When God is Big… is a sermon series examining what happens when you have a bigger vision of who God is. When God is Big…Identity is a Gift — Who are you? Who or what defines you? What does it mean to be true to yourself? These are questions of identity. When God is small, you are responsible for creating and maintaining your own identity. This is stressful and exhausting. But when God is big, identity is received as a gift of grace in Christ. This brings security and peace, no matter what happens in life. Recorded on Oct 17, 2021, on Ephesians 1:3-10, by Pastor David Parks.
All year, we’re focusing on The Greatness of God. And today, we’re continuing a sermon series called When God is Big… In this series, we’re considering how a bigger view of God changes everything, including how we live out our values and deal with our struggles. Last week, we looked at how a bigger view of God helps us deal with our struggle with fear. If you missed any of the messages from this series, you can always go back and watch on YouTube or listen to the audio podcast if you’d like. Well, today, we get to address one of the main issues that people in our culture struggle with today, which is understanding/establishing your identity. Now, I am a Christian, husband, father, pastor, friend. I’m a Packer fan, I’m an extrovert, I’m an ENTJ, I have 1.25 dogs. But who am I? What among these details defines me? How do I know if I’m being authentic to my true self? These are questions of identity. And these are huge questions because they tap into how we see/define/present ourselves in this world. Who are you? What is at the core of who you are? Well, if you have a Bible/app, please open to Eph 1, starting with v.3. This morning, we get to look at a very famous passage, which every Christian needs to understand, because it reveals so much about our true identity, our authentic self, who we truly are, in Christ. Let’s start with v. 3.
Ephesians 1:3–10 (NIV), “3 Praise be to the God and Father of our Lord Jesus Christ, who has blessed us in the heavenly realms with every spiritual blessing in Christ. 4 For he chose us in him before the creation of the world to be holy and blameless in his sight. In love 5 he predestined us for adoption to sonship through Jesus Christ, in accordance with his pleasure and will—6 to the praise of his glorious grace, which he has freely given us in the One he loves. 7 In him we have redemption through his blood, the forgiveness of sins, in accordance with the riches of God’s grace 8 that he lavished on us. With all wisdom and understanding, 9 he made known to us the mystery of his will according to his good pleasure, which he purposed in Christ, 10 to be put into effect when the times reach their fulfillment—to bring unity to all things in heaven and on earth under Christ.”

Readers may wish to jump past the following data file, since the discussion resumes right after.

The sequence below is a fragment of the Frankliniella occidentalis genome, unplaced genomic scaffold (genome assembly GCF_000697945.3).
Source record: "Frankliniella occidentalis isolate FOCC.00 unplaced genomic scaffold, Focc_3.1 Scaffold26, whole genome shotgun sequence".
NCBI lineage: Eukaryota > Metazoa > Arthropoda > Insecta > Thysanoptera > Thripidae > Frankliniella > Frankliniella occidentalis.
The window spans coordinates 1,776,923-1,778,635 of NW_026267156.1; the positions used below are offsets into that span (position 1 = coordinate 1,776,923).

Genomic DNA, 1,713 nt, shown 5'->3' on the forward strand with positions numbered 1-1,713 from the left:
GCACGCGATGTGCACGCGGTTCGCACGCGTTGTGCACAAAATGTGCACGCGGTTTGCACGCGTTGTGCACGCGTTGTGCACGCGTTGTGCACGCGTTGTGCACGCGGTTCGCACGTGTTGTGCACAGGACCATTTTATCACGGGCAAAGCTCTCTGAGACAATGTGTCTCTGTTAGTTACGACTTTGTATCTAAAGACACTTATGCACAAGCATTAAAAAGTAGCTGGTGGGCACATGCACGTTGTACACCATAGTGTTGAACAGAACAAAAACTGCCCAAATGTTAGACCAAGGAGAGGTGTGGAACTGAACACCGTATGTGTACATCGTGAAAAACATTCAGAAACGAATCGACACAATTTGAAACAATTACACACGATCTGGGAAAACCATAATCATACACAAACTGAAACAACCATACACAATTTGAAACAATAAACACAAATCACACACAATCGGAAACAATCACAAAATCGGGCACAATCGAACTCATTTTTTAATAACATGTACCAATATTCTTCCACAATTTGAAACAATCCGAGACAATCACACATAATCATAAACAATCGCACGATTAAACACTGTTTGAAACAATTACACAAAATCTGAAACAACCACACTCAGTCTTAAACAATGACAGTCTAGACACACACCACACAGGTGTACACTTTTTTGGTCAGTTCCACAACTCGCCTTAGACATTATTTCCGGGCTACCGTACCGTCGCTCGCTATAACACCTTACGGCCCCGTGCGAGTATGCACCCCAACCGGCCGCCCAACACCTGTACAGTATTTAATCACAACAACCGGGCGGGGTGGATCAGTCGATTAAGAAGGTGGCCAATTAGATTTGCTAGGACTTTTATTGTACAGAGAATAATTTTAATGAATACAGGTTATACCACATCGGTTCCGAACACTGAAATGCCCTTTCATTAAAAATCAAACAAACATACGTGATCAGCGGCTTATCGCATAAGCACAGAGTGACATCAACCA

Now, Ephesians was a letter from the Apostle Paul to the Christians in and around the city of Ephesus in modern Turkey. Now, Ephesians was written broadly, meaning, it was meant to be shared with other churches in other communities. So it’s a great letter to study if you’re coming into Christianity. However, the passage we just read is dense and somewhat difficult to follow. In fact, it’s one long sentence in Greek. I think the reason that Paul did this was once he started describing who we are “in Christ” (as he says), he can’t help but add one detail after another, brick by brick, until he has built up a towering description of what God has accomplished for us through the person and work of Jesus. Let’s work through this once again starting with v. 3.
Ephesians 1:3, “Praise be to the God and Father of our Lord Jesus Christ, who has blessed us in the heavenly realms with every spiritual blessing in Christ.” So we start with a blessing or a call to praise God. Praise be, blessed be the God and Father of our Lord Jesus Christ. Why? Because he has blessed us in the heavenly realms with every spiritual blessing in Christ. He has blessed us. And this means that everything about who we are and what we have “in Christ” comes from God the Father in heaven. He deserves all the glory/honor/praise. Well, what does every spiritual blessing mean? What does that refer to? Let’s continue with v.4.
Ephesians 1:4, “For he chose us in him before the creation of the world to be holy and blameless in his sight.” So God the Father in heaven, chose us, he elected, he picked us in him, that is, in Christ, when? After we proved ourselves to be worthy? After we justified ourselves or our potential? No, he chose us in him before the creation of the world. Our Father had us in mind before there was ever space or time. And what do you think he thought of you all the way back then? How useful you would be to him? How much he needed you? No! Paul says that our Father chose us in Christ before the creation of the world to be holy and blameless in his sight. God chose us to perfect us. Holiness refers to being set apart for God, sacred and not profane. Blameless means to be without sin and without even a hint of guilt or shame. This is how God envisioned us in Christ. This is what he chose us to be. But we have a problem. We aren’t holy and blameless today. We have all sorts of problems. We constantly fail to live up to even our own standards of right and wrong. We’re always getting our feelings hurt or our noses bent out of shape or stepping on the toes of the people who are our closest friends and family members, the people we have every incentive to love. And let’s not start with our devotion to God. We make one tiny little sacrifice for God and we expect God to give us a standing ovation. So are we holy and blameless? And the answer should be well, obviously, we’re not. Well then, how would God accomplish his vision for us? How would God overcome this problem? Look at v. 5.